Salmas
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Salmas

Salmas
Salmas
Revolution Circle
Revolution Circle
Nickname(s): 
Dilmag?n/Dilman (historic), Shapur
Salmas is located in Iran
Salmas
Salmas
Coordinates: 38°11?41?N 44°45?53?E / 38.19472°N 44.76472°E / 38.19472; 44.76472
CountryIran
ProvinceWest Azerbaijan
CountySalmas
DistrictCentral
Earliest Recognition224-242 AD
Rebuilt1930
Government
 o TypeMayor-Council
 o BodySalmas
 o MayorN/A
Area
 o Total9.26 sq mi (24.0 km2)
 o Land9.26 sq mi (24.0 km2)
 o Water0 sq mi (0 km2)
 o Metro
4.75 sq mi (12.3 km2)
Elevation
4,532 ft (1,381 m)
Population
(2016 Census)
 o Total92,811 [1]
 o RankTBA, Iran
Demonym(s)Salmasi, Salmassi
Time zoneUTC+3:30 (IRST)
UTC+4:30 (IRDT)
ZIP code
58811 58XXX 58991
Area code(s)44

Salmas (Persian: ‎, Armenian: ?, Azerbaijani: , Kurdish: ?‎, Syriac: ?‎, romanizedSalamas[2]) is the capital of Salmas County, West Azerbaijan Province in Iran. It is located northwest of Lake Urmia, near Turkey.[3] According to the 2019 census, the city's population is 127,864.[4] The majority of the population is composed of Azerbaijanis and Kurds[5] with some Armenians, Assyrians, Jews.[6]

History

Etymology and early history

Salmas "Khan Takhti Petroglyph": Ardashir I on horseback while receiving surrender of the Parthian personage

According to Encyclopædia Britannica the earliest historic recognition of Salmas could be found at the time of Ardashir I's reign (224-242 AD) via a petroglyph of him on horseback while receiving surrender of the Parthian personage.[7] In another contribution by Britannica, on an animated political map of Sassanid Empire at the time of Shapur I's reign (240-270 AD), Salmas is markedly acknowledged as one of the renown and apparently important cities of the empire with the same original name as now.[8] There is a speculation that the nickname of the city, Shapur, might be derived from the name of this king (of kings) of Persia.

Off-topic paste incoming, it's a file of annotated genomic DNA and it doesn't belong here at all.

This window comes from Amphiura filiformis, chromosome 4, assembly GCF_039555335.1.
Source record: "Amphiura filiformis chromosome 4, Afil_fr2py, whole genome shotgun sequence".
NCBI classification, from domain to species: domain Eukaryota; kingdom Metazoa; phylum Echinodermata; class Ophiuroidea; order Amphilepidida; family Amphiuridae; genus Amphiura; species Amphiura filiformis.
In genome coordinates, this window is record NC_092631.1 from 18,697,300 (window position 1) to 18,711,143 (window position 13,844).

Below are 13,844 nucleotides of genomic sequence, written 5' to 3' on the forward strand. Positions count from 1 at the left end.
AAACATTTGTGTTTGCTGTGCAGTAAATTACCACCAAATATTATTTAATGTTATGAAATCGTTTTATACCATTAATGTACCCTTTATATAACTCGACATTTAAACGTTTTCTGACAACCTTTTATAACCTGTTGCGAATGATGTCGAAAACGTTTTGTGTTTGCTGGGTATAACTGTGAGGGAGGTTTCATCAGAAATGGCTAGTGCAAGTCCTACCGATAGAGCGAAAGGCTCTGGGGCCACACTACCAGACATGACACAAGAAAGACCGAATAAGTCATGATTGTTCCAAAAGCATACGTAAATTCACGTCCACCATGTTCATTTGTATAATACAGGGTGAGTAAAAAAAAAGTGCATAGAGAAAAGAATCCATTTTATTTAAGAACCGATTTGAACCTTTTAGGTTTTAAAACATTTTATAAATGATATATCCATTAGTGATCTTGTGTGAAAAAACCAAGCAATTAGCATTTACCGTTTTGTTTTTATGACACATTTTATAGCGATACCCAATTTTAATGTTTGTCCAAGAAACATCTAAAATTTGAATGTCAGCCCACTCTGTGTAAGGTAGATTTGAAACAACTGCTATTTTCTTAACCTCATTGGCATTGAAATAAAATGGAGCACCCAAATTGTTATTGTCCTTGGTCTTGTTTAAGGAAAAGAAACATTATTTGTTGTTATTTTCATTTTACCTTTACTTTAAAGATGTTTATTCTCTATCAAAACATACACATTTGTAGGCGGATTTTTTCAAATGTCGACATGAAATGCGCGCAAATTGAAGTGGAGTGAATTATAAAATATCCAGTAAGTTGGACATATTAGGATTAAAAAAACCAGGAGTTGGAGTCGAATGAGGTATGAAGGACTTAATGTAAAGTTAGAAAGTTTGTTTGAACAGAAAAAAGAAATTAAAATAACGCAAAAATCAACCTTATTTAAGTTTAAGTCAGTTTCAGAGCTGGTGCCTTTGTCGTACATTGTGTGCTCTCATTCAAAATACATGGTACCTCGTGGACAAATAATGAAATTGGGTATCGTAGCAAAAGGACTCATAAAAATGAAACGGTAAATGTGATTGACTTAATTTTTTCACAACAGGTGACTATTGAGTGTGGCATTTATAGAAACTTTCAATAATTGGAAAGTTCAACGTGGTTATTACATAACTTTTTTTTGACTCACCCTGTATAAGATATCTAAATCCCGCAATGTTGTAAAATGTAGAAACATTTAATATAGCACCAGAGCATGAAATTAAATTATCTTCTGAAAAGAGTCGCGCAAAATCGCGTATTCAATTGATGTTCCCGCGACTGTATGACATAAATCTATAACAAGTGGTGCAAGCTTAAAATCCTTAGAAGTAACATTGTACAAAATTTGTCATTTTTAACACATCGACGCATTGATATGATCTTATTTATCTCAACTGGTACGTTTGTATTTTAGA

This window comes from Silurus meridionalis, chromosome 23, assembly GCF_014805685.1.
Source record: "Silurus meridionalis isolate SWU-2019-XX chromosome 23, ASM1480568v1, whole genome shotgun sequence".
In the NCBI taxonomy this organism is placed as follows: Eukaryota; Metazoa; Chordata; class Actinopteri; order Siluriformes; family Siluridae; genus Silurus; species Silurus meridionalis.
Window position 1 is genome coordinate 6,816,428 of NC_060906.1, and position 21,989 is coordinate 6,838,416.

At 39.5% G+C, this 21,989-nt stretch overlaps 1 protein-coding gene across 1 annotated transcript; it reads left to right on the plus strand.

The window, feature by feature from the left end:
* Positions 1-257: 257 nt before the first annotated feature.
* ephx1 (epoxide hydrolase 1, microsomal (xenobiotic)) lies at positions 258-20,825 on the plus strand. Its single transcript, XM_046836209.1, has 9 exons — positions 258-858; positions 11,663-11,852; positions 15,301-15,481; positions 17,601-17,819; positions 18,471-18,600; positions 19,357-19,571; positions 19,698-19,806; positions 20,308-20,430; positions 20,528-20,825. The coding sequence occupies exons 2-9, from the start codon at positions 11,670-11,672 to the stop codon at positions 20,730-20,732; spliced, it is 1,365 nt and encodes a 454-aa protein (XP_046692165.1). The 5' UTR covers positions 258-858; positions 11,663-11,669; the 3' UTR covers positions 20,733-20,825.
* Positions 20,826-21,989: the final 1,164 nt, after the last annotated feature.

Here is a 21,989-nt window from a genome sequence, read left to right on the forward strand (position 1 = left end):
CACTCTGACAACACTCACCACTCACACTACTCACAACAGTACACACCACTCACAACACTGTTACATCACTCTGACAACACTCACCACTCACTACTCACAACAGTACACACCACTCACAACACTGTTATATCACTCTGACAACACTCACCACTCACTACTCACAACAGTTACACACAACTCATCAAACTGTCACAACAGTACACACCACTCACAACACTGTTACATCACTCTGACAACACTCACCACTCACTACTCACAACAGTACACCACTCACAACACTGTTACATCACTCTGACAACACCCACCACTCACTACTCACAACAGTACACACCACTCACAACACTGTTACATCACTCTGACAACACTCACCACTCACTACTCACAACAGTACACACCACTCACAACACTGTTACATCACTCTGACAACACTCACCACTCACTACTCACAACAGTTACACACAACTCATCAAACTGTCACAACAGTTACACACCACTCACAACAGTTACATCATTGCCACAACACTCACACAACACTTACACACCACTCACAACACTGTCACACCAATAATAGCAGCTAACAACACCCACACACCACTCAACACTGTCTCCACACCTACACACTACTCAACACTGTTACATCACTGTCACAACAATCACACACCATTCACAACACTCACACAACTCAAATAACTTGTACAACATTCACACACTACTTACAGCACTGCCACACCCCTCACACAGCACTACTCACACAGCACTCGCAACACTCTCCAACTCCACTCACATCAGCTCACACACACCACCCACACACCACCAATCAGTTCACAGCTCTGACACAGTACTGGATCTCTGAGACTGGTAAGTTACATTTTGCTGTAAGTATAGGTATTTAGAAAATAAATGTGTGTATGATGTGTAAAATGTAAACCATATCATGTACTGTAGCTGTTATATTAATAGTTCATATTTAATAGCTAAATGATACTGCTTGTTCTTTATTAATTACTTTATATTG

Salmas was held by the Kurdish Rawadid dynasty and frequented by the Hadhabani tribe in the 10-11th centuries. Al-Maqdisi described it as a Kurdish town who had built a wall around the city.[9][3]

Another Mention of the city was made in 1281, when its Assyrian bishop made the trip to the consecration of the Assyrian Church of the East patriarch Yaballaha in Baghdad.[10]

In the Battle of Salmas on 17-18 September 1429, the Kara Koyunlu were defeated by Shah Rukh who was consolidating Timurid holdings west of Lake Urmia.[11] However, the area was retaken by the Kara Koyunlu in 1447 after the death of Shah Rukh.

Mar Shimun, the Patriarch of the Assyrian Church of the East was murdered by the Kurdish chieftain Simko Shikak in Salmas in March 1918.[12][13][14]

Around the advent of the 1910s, Imperial Russia started to station infantry and Cossacks in Salmas.[15] The Russians retreated at the time of Enver Pasha's offensive in the Iran-Caucasus region, but returned in early 1916, and stayed up to the wake of the Russian Revolution.[15]

Geography

Salmas in early atlases

The atlases below are some of the earliest maps to have been ever sketched to show the territory and originality of the name of Salmas and are some of the strongest documents providing proofs to some basic facts about the city including its existence and identity.

Climate

Under the Köppen climate classification, using the 0 °C (32 °F) isotherm, Salmas features a continental climate (Dsa), and is thus the one of the few cities in the Middle East and one of the 6 in the country with this categorization.

Climate data for Salmas (Weather Station Located in Khoy Airport) [1987-2017]